Motive: Take a break — time management in adland
by TJ Njozela (@tj_njozela) When you work in a creative industry, time management is a critical skill that you’ll need to master to ensure you do the best work you can, more efficiently than the other person. One of the most difficult concepts to get your head around is that, to contribute more at work, you should spend more time away from work.
Achieving that perfect balance between work and a personal life has become one of the most-challenging issues facing our workforce today, particularly the creativework force. This is because the way we work has changed.
When it becomes the normal, it’s a problem
In the past, nine-to-five meant just that. Today, it’s not uncommon to have to cancel social plans because a deadline has moved and you’re needed to work late — and it’s not unheard of to get a call from the office while you’re on leave asking you to cut your holiday short. When this only happens occasionally, it’s a nuisance. But, when it becomes the norm, then you have a problem.
Whatever you call it, “work-life balance” or “work-life integration”, properly managing the time you spend upon business and upon leisure may drastically improve your overall enjoyment of life, and your performance in the office. Here are some tips to help you balance it out.
Take time off
Most people only ever take time off during the festive season. It doesn’t seem so bad, until you realise that this equates to only two-to-three weeks every 12 months. This is one of the reasons that people feel like they are always working and don’t have a life. If this is you, try and take a week of your leave mid-year, or opt for more mini-breaks of 3–4 days every few months. If you’re really trying to save up leave days, try and use midweek public holidays to get more time off without using up too many of them.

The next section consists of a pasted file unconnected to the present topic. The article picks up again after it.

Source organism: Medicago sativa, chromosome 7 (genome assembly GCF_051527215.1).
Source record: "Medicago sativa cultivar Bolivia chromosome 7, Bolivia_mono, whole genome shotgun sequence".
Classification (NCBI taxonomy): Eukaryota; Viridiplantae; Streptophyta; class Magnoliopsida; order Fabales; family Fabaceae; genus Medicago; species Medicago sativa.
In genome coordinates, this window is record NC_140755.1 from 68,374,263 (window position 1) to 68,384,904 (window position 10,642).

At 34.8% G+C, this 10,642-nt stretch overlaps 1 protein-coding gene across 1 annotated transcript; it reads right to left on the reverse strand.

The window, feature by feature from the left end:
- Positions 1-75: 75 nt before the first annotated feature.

People also don’t take time off when they don’t have a destination nailed down; this would mean ‘wasted leave days’, in their opinion. It’s time for you — and everybody who thinks like this– to realise that it’s not what you do or where you go that matters, but rather that you’re simply not working. Whether you’re sipping cocktails on the coast, spoiling yourself at a spa, or simply being a couch potato and catching up on series, taking time for yourself is very beneficial.
Just being away from work for a few days will help you reset mentally, and be more focused and productive when you get back to the office.
Diarise social activities
Many of us religiously refer to our calendar for business meetings and commitments, but don’t use one outside work. It might seem unnecessary, but treating your social life with the same diligence you treat your workday can make a huge difference when it comes to work-life integration.
For example, say you have a dinner with a friend on Wednesday at 6pm. You put it in your calendar as 6–8pm. You then find out that a deadline has moved, and you’ll have to put in extra hours to meet it. Because you set a time to meet with your friend, you now have an option to either shorten the meeting, meet a little later, or move the dinner. If it weren’t in your diary, you would most likely call to cancel.
It might seem like a very small action but, by diarising your social activities, psychologically you’re putting them at the same level of importance as work meetings.
Bring some home to work
Not every day at the office in the creative industry is chock-a-block, and there are even days where not much is happening. On these days, it’s possible for you to do the opposite of taking work home, and use some of the time for yourself.
Go online, find funny memes, and be the first one to send it out for a change. Pop out to go and deal with the chores you haven’t had the time for. Instead of a smoke break, go get a 15-minute head‑and-shoulder massage. Go to gym.
You still have to be responsible and let the people you work with know that you’re going out, and always be contactable in case anything comes up. But taking a bit of your time on a quiet day can dramatically boost your morale at work, and make you a happier employee.
Is that all it takes to have a good work-life balance? No. There are many factors that contribute to how you balance work and play, and it takes some time to get it right. But the more you do things that help you manage the balance better, the easier it will become, and the more you will enjoy life overall.
TJ Njozela (@tj_njozela) is an award-winning senior copywriter at FCB Africa with several years of experience in the advertising industry. More than a writer, he is also a reader, a thinker, and an avid liker of things; and he once walked from Joburg to Cape Town in 30 days to raise funds to buy wheelchairs for people in need. #30Days30Wheelchairs
“Motive” is a by-invitation-only column on MarkLives.com. Contributors are picked by the editors but generally don’t form part of our regular columnist lineup, unless the topic is off-column.